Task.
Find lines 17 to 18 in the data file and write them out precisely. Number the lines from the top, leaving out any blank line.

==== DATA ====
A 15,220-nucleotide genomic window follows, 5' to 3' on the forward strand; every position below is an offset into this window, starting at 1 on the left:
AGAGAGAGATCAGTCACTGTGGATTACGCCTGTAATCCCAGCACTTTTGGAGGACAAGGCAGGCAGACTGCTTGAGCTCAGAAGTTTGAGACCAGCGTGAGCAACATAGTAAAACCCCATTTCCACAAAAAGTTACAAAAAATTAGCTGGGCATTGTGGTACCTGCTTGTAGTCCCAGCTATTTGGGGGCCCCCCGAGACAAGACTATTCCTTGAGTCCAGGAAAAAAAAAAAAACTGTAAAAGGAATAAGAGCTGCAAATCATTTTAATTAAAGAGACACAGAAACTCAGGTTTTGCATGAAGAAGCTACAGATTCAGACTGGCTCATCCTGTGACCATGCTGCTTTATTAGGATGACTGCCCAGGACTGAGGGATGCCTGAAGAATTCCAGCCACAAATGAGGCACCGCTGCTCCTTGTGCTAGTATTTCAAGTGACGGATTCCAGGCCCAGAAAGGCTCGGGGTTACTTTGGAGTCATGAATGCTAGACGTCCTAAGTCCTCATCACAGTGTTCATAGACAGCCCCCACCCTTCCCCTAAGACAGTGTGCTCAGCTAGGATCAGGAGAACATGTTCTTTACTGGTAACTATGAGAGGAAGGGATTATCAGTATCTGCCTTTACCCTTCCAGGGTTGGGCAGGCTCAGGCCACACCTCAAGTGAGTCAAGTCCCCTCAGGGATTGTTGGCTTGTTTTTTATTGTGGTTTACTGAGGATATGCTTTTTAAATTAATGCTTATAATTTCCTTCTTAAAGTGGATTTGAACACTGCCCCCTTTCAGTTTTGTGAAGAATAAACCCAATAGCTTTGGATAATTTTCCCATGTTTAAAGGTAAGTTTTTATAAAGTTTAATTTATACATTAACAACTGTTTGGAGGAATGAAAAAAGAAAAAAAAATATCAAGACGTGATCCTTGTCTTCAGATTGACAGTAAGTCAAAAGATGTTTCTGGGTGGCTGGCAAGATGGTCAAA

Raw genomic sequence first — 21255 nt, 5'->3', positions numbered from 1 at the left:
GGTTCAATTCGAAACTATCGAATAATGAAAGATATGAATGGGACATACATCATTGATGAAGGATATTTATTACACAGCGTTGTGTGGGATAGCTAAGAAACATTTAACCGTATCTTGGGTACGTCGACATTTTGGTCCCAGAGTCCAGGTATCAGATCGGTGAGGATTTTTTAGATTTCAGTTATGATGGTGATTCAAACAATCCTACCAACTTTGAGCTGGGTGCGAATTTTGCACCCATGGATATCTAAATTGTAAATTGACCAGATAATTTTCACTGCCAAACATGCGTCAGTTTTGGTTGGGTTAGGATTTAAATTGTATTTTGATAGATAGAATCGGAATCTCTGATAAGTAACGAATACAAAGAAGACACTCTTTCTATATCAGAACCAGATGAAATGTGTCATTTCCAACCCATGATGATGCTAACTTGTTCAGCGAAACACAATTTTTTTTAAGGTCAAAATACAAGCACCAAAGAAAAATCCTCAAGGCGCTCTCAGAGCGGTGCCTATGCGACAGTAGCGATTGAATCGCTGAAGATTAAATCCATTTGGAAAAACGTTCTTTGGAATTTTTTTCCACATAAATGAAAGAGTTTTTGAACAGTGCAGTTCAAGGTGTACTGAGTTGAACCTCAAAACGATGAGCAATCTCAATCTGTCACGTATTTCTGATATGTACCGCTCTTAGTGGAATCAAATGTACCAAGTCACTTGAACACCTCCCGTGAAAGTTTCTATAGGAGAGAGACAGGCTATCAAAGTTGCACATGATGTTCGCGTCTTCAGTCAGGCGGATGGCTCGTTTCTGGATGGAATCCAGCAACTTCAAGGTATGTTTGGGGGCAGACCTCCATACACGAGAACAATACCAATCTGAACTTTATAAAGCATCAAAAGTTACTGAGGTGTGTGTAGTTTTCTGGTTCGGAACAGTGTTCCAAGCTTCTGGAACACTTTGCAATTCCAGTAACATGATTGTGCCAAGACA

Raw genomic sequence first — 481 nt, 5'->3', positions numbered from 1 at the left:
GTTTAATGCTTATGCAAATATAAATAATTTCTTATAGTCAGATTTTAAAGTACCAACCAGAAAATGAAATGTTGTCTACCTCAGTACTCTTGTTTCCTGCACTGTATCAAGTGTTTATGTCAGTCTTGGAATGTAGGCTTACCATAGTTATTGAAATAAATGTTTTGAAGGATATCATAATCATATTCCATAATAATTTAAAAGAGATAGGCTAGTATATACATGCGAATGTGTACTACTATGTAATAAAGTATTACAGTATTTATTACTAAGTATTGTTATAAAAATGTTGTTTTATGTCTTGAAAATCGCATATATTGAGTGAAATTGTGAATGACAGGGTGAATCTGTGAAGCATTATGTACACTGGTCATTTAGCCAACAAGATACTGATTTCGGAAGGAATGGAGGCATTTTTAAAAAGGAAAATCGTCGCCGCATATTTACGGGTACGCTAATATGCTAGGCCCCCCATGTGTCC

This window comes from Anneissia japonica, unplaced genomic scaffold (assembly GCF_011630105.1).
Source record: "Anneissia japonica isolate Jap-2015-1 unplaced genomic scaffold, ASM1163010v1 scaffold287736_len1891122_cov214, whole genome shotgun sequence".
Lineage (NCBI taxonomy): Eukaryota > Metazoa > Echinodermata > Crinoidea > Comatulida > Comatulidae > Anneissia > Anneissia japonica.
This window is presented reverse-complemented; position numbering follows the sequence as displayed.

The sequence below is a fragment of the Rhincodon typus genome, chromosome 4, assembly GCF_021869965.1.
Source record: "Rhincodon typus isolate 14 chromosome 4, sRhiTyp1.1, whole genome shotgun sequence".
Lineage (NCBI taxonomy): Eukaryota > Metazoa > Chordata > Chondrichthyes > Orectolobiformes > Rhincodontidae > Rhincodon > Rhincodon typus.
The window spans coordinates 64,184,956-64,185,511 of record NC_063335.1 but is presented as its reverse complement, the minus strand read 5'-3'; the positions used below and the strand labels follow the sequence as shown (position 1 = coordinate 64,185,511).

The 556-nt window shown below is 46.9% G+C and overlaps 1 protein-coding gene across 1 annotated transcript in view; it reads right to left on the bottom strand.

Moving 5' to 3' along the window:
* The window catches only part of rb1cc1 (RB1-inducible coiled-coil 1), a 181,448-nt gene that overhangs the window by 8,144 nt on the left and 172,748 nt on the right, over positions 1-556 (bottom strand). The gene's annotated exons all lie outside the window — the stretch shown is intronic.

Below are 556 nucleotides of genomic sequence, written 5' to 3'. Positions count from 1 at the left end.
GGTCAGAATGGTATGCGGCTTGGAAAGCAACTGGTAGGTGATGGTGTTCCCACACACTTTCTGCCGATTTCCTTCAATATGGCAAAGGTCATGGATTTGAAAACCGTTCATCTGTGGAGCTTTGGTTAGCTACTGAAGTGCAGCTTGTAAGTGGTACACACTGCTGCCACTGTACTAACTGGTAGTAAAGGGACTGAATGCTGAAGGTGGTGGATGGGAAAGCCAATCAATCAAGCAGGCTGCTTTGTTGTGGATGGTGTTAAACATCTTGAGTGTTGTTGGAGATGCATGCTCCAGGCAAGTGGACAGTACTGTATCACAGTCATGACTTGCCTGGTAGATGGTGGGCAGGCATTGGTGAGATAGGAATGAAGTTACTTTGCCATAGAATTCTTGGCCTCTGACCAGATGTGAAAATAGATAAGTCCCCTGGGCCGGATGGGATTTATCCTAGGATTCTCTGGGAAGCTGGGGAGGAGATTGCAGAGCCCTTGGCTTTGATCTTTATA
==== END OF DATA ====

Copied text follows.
* The window catches only part of rb1cc1 (RB1-inducible coiled-coil 1), a 181,448-nt gene that overhangs the window by 8,144 nt on the left and 172,748 nt on the right, over positions 1-556 (bottom strand). The gene's annotated exons all lie outside the window — the stretch shown is intronic.

Below are 556 nucleotides of genomic sequence, written 5' to 3'. Positions count from 1 at the left end.